There are many workaholic/overly stressed people who do not know that they are miserable, and we might have tricked ourselves into thinking we're enjoying something. Before we know it, we are getting sick and many of our vital organs are failing us. I know how this feels because I have been there and this was how I found this book (now in my Kindle).
Dr. Maté's tome, When the Body Says No: Understanding the Stress-Disease Connection, brings to light stories of his patients that have endured so much. These terminally ill patients weren't the ranting types. They, in fact, happen to be the most cheerful and happiest-looking people the good doctor has come across. And there lies the problem that he says most psychiatrists fail to address: it's not all physiological, most of it is emotional and mental. Mind and body can't be separated.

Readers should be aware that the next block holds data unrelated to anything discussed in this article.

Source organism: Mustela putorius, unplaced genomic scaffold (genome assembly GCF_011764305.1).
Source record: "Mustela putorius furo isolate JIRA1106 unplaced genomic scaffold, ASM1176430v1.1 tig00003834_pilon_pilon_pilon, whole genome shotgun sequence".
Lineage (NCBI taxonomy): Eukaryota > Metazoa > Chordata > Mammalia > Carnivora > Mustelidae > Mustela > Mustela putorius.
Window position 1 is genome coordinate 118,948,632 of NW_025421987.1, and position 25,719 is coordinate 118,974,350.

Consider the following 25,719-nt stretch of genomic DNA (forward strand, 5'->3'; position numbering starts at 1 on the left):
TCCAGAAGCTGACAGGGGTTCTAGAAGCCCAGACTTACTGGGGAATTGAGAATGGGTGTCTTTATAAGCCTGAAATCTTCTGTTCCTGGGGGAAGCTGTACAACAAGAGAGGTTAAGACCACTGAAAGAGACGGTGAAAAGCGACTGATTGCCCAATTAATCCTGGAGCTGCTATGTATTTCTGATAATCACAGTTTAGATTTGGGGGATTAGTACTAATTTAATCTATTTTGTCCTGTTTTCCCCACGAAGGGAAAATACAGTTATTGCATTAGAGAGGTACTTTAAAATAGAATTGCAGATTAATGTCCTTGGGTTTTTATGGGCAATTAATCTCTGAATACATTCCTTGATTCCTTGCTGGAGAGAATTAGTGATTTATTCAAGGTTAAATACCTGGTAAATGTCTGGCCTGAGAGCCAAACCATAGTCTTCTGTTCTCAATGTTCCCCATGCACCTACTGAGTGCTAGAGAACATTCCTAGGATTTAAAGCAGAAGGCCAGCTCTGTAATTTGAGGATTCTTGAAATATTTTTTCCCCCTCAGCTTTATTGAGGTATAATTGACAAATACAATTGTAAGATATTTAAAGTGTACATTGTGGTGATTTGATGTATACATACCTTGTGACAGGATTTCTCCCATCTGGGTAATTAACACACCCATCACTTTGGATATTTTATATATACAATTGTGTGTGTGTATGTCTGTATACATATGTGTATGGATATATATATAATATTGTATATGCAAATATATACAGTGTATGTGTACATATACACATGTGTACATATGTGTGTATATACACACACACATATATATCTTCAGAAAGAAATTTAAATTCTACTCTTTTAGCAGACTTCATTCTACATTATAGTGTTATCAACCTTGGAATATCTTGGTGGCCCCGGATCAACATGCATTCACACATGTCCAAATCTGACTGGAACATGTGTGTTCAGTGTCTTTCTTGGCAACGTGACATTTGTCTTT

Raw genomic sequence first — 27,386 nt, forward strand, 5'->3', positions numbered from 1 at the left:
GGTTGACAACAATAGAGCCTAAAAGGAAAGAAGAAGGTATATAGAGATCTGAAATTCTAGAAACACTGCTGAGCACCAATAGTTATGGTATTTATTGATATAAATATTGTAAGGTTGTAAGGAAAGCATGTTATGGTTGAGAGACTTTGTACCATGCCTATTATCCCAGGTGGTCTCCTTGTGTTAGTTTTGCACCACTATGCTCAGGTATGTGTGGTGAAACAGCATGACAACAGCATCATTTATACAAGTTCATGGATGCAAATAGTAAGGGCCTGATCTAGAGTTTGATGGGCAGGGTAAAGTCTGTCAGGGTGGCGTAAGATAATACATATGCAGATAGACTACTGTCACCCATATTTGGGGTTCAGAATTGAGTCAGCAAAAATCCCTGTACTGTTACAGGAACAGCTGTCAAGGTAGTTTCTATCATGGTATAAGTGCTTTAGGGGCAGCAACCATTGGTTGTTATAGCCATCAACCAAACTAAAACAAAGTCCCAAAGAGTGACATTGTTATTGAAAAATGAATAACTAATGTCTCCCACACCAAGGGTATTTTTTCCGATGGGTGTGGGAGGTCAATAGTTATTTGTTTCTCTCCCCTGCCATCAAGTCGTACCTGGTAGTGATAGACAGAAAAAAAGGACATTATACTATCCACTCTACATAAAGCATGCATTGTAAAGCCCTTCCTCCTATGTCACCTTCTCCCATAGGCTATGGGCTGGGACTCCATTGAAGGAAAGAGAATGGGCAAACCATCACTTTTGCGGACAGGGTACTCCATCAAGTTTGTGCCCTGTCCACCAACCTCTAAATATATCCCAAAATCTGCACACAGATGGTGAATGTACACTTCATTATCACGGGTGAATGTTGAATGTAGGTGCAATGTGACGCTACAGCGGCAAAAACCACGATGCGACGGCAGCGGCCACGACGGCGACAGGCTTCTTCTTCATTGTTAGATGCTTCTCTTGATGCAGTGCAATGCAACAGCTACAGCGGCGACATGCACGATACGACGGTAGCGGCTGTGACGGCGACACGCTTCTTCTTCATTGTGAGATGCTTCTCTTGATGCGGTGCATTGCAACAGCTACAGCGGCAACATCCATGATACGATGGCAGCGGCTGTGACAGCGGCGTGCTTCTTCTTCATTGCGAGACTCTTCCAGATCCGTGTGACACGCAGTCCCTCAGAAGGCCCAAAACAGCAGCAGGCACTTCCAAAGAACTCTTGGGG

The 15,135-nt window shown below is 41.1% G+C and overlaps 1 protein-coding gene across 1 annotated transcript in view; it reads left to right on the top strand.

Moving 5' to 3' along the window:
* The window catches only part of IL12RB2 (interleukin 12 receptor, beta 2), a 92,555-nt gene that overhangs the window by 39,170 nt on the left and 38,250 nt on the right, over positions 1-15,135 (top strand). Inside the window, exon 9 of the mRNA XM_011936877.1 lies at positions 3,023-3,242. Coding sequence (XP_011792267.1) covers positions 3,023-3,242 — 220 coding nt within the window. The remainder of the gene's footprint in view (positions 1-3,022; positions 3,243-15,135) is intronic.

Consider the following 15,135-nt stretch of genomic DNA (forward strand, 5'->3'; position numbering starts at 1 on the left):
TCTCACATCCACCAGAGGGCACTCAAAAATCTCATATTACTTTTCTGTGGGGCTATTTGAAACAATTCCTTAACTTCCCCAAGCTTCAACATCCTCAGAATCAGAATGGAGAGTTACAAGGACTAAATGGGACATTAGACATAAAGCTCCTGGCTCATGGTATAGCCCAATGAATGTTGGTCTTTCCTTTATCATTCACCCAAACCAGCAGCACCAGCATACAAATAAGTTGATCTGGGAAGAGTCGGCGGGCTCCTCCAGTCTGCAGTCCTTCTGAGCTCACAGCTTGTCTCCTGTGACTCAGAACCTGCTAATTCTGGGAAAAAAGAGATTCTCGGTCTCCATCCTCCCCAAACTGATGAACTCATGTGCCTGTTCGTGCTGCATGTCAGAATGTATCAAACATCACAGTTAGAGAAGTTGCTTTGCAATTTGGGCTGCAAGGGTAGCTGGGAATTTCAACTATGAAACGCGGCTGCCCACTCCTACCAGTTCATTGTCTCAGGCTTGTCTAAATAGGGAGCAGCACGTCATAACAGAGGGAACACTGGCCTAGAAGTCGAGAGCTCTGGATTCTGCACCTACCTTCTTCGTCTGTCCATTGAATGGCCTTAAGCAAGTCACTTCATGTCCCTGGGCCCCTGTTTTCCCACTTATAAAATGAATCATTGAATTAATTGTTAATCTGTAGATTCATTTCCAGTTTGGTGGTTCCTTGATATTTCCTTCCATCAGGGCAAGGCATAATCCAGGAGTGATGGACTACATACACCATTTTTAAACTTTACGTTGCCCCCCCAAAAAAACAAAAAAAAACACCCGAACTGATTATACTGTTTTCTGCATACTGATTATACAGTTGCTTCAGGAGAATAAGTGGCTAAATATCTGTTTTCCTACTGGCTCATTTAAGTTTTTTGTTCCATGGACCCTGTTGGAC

Ever heard of the saying "Mabait kasi kaya madaling mamatay"? ("Good people die young.") Apparently, there is some evidence of it being true. There are many people who refuse to acknowledge that they have emotional needs or limitations -- in the name of having a positive attitude regarding work or personal life -- that their bodies rebel to the point of breaking down. I'm not saying that it's healthy to rant all the time. I don't think it's what Dr. Maté is saying either.
For me, negativity breeds negativity as well. But developing the ability to recognize that you have emotional needs -- that you are not a robot in the work force and that your humanity must also be acknowledged -- is important because it's the first step to healing. This is a good read for those of you workaholics out there who tough it out but have forgotten to listen to your bodies.
If you don't have time to read, you can get a quick idea about Dr. Gabor Maté's philosophy through this video:
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